Last night we arrived home from a perfectly amazing vacation in Georgia, but we ended the evening in tears. The place where Ruby Mae’s cage stood for six years was empty.
And it hurt.
prepared for bed, still hearing sniffles in the room down the hall, and I
started thinking about all that my daughters have endured this past
year. They felt the heartbreak of saying ‘good-bye’ to our foster
daughter, only to have their world rocked just weeks later when I took a
pregnancy test. Soon after, they were present when we were notified of
our unborn baby’s diagnosis, and lived through the appointments
following which documented her many health issues. They witnessed their
mama completely shatter and were helpless to fix me in my brokenness
and despair. In December, they dealt with the death of a friend, and in
February, their world was turned upside down with the addition of a
newborn into our home. Shortly following Emmy’s birth, they grieved the
loss of their beloved Paw Paw, and this summer they discovered that
people can turn and be unkind and mean. Then last week, they buried
their favorite, priceless pet.
And it hurts.
want to protect our children from the heartache that living this life
brings. It’s our job, it’s our entire life’s goal. We want to help
them take cover during a divorce, and be picked first for the team. We
want them to be popular and loved, first in their class, and always
healthy. We want pets and loved ones to live forever, skinned knees to
never be. We want our children to be forever content, forever happy.
But at some point, we’re faced with the reality that it’s an impossible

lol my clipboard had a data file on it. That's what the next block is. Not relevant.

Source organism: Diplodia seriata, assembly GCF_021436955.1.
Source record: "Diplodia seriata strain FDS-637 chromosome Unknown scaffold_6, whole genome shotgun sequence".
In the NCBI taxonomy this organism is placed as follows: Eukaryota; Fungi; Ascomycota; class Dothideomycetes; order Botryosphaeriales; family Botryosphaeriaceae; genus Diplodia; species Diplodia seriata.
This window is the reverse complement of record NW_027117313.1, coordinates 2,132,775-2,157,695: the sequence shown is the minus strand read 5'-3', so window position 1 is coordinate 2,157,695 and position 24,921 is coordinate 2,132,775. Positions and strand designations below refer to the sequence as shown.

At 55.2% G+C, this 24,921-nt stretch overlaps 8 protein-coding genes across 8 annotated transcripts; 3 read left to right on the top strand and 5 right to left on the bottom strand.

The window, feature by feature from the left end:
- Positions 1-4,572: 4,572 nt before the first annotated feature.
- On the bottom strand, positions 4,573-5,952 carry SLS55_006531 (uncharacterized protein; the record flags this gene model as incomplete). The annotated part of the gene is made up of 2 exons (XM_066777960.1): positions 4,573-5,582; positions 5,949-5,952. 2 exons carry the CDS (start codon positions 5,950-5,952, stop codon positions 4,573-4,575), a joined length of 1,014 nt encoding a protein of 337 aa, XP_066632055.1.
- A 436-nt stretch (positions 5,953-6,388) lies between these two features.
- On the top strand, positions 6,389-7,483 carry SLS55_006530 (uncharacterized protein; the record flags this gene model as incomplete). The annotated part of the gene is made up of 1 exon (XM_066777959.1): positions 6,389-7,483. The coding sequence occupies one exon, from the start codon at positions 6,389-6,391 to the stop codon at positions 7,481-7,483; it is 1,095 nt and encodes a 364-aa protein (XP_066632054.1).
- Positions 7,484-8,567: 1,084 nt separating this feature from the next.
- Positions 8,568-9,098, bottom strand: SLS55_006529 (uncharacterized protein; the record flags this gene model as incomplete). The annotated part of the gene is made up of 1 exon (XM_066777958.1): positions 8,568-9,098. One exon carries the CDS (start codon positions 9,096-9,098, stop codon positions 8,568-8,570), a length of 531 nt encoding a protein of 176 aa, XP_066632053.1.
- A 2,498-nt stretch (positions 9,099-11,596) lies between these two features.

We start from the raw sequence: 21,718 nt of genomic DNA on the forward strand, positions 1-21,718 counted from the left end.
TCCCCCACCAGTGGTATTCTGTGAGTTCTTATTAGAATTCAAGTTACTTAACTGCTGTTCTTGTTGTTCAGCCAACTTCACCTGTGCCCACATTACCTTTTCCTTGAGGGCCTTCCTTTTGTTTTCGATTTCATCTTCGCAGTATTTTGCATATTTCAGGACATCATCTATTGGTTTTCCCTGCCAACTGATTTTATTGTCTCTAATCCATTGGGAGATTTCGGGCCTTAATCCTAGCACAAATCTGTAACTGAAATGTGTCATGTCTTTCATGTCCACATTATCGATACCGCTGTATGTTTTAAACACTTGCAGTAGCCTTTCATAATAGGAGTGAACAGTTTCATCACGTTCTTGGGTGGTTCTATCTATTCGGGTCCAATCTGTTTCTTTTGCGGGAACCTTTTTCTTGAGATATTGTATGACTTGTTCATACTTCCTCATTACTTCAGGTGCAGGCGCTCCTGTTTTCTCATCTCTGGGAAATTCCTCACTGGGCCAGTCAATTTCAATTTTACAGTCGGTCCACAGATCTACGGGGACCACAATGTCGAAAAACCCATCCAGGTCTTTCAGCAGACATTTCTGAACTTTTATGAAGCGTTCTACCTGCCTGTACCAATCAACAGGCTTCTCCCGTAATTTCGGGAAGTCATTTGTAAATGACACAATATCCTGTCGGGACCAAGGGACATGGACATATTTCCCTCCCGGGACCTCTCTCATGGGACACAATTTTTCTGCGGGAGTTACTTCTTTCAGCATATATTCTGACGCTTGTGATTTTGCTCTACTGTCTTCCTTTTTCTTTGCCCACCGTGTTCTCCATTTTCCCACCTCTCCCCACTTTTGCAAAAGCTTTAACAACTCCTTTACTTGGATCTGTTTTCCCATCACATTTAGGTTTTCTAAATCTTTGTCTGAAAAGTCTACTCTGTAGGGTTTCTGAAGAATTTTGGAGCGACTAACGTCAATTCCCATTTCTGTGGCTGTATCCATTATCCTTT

And it hurts.
But then I started thinking about who I
want my girls to be when they’re grown. Do I want them to be striving
for popularity or helping the orphaned and the needy? Do I want them to
be yearning to be the best or do I want them to give their best to
another? Do I want them to always expect something from others, or do I
want them to show others grace because of their love for Christ? Do I
want them to shy away from caring out of fear of loss, or do I want them
to love without condition. Just like Jesus.
As I held my little
girls last night in their tears, I realized that I’m not raising my
children to be just another adult in the human race. I’m raising
warriors. Strong, fierce, mighty, beautiful warriors. They have seen
God’s wisdom when our foster daughter went to her forever family, they
saw God’s faithfulness when we found out we were pregnant. They saw
God’s miraculous healing power when all of Emmy’s health issues
disappeared before our eyes, and they felt God’s comfort when they read
of their friend’s love for Jesus and knew they’d meet again. They felt
God’s joy when they held their baby sister for the first time, and they
felt God’s peace when they said their good-byes to their Paw Paw. They
knew of God’s confidence when working through issues with other
children, and now they are feeling His arms surround them in their pain
of losing Ruby.
Yes, it still hurts. But war usually does.
The fact is that in order to raise warriors for Jesus, they will have to
face the battlefield. The same battlefield we’ve worked their entire
lives to avoid.
I’ll always cry when they cry, I’ll always hurt
when they’re in pain, but now I’ll choose to see them dressed in the
armor of God, positioned to take up their cross. I will see them
continuously readying for the fight.
And I will know that with their God before them, behind them, and beside them, they will be unbeatable.